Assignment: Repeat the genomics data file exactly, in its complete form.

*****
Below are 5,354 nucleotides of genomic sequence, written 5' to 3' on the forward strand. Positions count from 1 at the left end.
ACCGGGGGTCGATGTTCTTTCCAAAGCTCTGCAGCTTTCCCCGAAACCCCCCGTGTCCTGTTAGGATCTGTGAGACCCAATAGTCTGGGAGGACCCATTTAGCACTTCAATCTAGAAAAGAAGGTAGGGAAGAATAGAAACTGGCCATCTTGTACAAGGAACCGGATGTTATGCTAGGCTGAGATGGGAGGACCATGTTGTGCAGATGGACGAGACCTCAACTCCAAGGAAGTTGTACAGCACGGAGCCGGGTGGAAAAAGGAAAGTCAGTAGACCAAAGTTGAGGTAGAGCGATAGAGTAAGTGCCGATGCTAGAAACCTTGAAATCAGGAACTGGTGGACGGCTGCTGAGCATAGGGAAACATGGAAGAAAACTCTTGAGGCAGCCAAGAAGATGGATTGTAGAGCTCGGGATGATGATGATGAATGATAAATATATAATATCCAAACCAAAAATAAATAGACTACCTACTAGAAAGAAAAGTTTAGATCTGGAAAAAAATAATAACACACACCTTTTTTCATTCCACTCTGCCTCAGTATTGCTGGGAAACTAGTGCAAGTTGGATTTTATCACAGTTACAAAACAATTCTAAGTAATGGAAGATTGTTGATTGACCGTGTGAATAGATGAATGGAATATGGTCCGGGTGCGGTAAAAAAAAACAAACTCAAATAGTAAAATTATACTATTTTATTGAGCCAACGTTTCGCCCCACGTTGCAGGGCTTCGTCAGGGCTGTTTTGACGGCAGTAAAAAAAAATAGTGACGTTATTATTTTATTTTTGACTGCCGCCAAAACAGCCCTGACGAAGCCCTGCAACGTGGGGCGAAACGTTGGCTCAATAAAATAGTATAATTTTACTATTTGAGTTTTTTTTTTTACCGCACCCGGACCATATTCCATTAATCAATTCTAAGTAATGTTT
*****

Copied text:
Below are 5,354 nucleotides of genomic sequence, written 5' to 3' on the forward strand. Positions count from 1 at the left end.
ACCGGGGGTCGATGTTCTTTCCAAAGCTCTGCAGCTTTCCCCGAAACCCCCCGTGTCCTGTTAGGATCTGTGAGACCCAATAGTCTGGGAGGACCCATTTAGCACTTCAATCTAGAAAAGAAGGTAGGGAAGAATAGAAACTGGCCATCTTGTACAAGGAACCGGATGTTATGCTAGGCTGAGATGGGAGGACCATGTTGTGCAGATGGACGAGACCTCAACTCCAAGGAAGTTGTACAGCACGGAGCCGGGTGGAAAAAGGAAAGTCAGTAGACCAAAGTTGAGGTAGAGCGATAGAGTAAGTGCCGATGCTAGAAACCTTGAAATCAGGAACTGGTGGACGGCTGCTGAGCATAGGGAAACATGGAAGAAAACTCTTGAGGCAGCCAAGAAGATGGATTGTAGAGCTCGGGATGATGATGATGAATGATAAATATATAATATCCAAACCAAAAATAAATAGACTACCTACTAGAAAGAAAAGTTTAGATCTGGAAAAAAATAATAACACACACCTTTTTTCATTCCACTCTGCCTCAGTATTGCTGGGAAACTAGTGCAAGTTGGATTTTATCACAGTTACAAAACAATTCTAAGTAATGGAAGATTGTTGATTGACCGTGTGAATAGATGAATGGAATATGGTCCGGGTGCGGTAAAAAAAAACAAACTCAAATAGTAAAATTATACTATTTTATTGAGCCAACGTTTCGCCCCACGTTGCAGGGCTTCGTCAGGGCTGTTTTGACGGCAGTAAAAAAAAATAGTGACGTTATTATTTTATTTTTGACTGCCGCCAAAACAGCCCTGACGAAGCCCTGCAACGTGGGGCGAAACGTTGGCTCAATAAAATAGTATAATTTTACTATTTGAGTTTTTTTTTTTACCGCACCCGGACCATATTCCATTAATCAATTCTAAGTAATGTTT